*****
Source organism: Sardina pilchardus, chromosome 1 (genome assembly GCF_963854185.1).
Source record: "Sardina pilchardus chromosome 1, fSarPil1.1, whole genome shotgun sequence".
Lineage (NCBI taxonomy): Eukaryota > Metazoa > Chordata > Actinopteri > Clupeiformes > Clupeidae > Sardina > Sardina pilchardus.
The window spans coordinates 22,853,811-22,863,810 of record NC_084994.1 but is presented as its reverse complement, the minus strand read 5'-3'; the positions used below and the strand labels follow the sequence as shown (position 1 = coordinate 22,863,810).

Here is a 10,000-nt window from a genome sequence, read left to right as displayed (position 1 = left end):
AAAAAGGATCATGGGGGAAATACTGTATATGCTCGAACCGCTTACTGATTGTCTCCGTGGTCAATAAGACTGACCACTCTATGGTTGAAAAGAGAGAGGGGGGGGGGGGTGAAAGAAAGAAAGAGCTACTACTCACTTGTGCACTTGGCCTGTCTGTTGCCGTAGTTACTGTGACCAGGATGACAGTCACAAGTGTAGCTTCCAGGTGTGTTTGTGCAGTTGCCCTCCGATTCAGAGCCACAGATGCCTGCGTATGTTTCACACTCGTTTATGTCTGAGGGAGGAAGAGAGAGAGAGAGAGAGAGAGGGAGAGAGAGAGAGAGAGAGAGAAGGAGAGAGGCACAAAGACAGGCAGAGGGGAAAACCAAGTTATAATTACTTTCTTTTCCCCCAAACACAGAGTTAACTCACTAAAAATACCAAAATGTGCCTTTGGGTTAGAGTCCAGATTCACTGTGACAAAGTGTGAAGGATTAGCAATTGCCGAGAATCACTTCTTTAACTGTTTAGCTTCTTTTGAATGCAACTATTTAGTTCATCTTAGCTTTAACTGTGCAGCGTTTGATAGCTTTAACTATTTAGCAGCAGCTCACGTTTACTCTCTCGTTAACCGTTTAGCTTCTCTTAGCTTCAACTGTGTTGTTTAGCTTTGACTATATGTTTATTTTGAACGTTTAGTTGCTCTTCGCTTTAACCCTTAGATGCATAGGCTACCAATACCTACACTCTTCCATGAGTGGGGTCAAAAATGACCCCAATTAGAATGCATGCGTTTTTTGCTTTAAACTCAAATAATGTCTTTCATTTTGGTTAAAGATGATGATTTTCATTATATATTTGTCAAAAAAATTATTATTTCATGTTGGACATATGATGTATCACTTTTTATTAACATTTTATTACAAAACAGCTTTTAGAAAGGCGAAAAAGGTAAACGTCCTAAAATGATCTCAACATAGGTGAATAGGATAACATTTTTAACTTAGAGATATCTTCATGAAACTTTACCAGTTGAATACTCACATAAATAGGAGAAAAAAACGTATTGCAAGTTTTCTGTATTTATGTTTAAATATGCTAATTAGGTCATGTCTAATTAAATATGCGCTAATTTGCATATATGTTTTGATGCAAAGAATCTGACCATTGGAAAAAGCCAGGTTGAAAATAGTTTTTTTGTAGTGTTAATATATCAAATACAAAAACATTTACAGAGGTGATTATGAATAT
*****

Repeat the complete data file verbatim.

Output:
Source organism: Sardina pilchardus, chromosome 1 (genome assembly GCF_963854185.1).
Source record: "Sardina pilchardus chromosome 1, fSarPil1.1, whole genome shotgun sequence".
Lineage (NCBI taxonomy): Eukaryota > Metazoa > Chordata > Actinopteri > Clupeiformes > Clupeidae > Sardina > Sardina pilchardus.
The window spans coordinates 22,853,811-22,863,810 of record NC_084994.1 but is presented as its reverse complement, the minus strand read 5'-3'; the positions used below and the strand labels follow the sequence as shown (position 1 = coordinate 22,863,810).

Here is a 10,000-nt window from a genome sequence, read left to right as displayed (position 1 = left end):
AAAAAGGATCATGGGGGAAATACTGTATATGCTCGAACCGCTTACTGATTGTCTCCGTGGTCAATAAGACTGACCACTCTATGGTTGAAAAGAGAGAGGGGGGGGGGGGTGAAAGAAAGAAAGAGCTACTACTCACTTGTGCACTTGGCCTGTCTGTTGCCGTAGTTACTGTGACCAGGATGACAGTCACAAGTGTAGCTTCCAGGTGTGTTTGTGCAGTTGCCCTCCGATTCAGAGCCACAGATGCCTGCGTATGTTTCACACTCGTTTATGTCTGAGGGAGGAAGAGAGAGAGAGAGAGAGAGAGGGAGAGAGAGAGAGAGAGAGAGAAGGAGAGAGGCACAAAGACAGGCAGAGGGGAAAACCAAGTTATAATTACTTTCTTTTCCCCCAAACACAGAGTTAACTCACTAAAAATACCAAAATGTGCCTTTGGGTTAGAGTCCAGATTCACTGTGACAAAGTGTGAAGGATTAGCAATTGCCGAGAATCACTTCTTTAACTGTTTAGCTTCTTTTGAATGCAACTATTTAGTTCATCTTAGCTTTAACTGTGCAGCGTTTGATAGCTTTAACTATTTAGCAGCAGCTCACGTTTACTCTCTCGTTAACCGTTTAGCTTCTCTTAGCTTCAACTGTGTTGTTTAGCTTTGACTATATGTTTATTTTGAACGTTTAGTTGCTCTTCGCTTTAACCCTTAGATGCATAGGCTACCAATACCTACACTCTTCCATGAGTGGGGTCAAAAATGACCCCAATTAGAATGCATGCGTTTTTTGCTTTAAACTCAAATAATGTCTTTCATTTTGGTTAAAGATGATGATTTTCATTATATATTTGTCAAAAAAATTATTATTTCATGTTGGACATATGATGTATCACTTTTTATTAACATTTTATTACAAAACAGCTTTTAGAAAGGCGAAAAAGGTAAACGTCCTAAAATGATCTCAACATAGGTGAATAGGATAACATTTTTAACTTAGAGATATCTTCATGAAACTTTACCAGTTGAATACTCACATAAATAGGAGAAAAAAACGTATTGCAAGTTTTCTGTATTTATGTTTAAATATGCTAATTAGGTCATGTCTAATTAAATATGCGCTAATTTGCATATATGTTTTGATGCAAAGAATCTGACCATTGGAAAAAGCCAGGTTGAAAATAGTTTTTTTGTAGTGTTAATATATCAAATACAAAAACATTTACAGAGGTGATTATGAATAT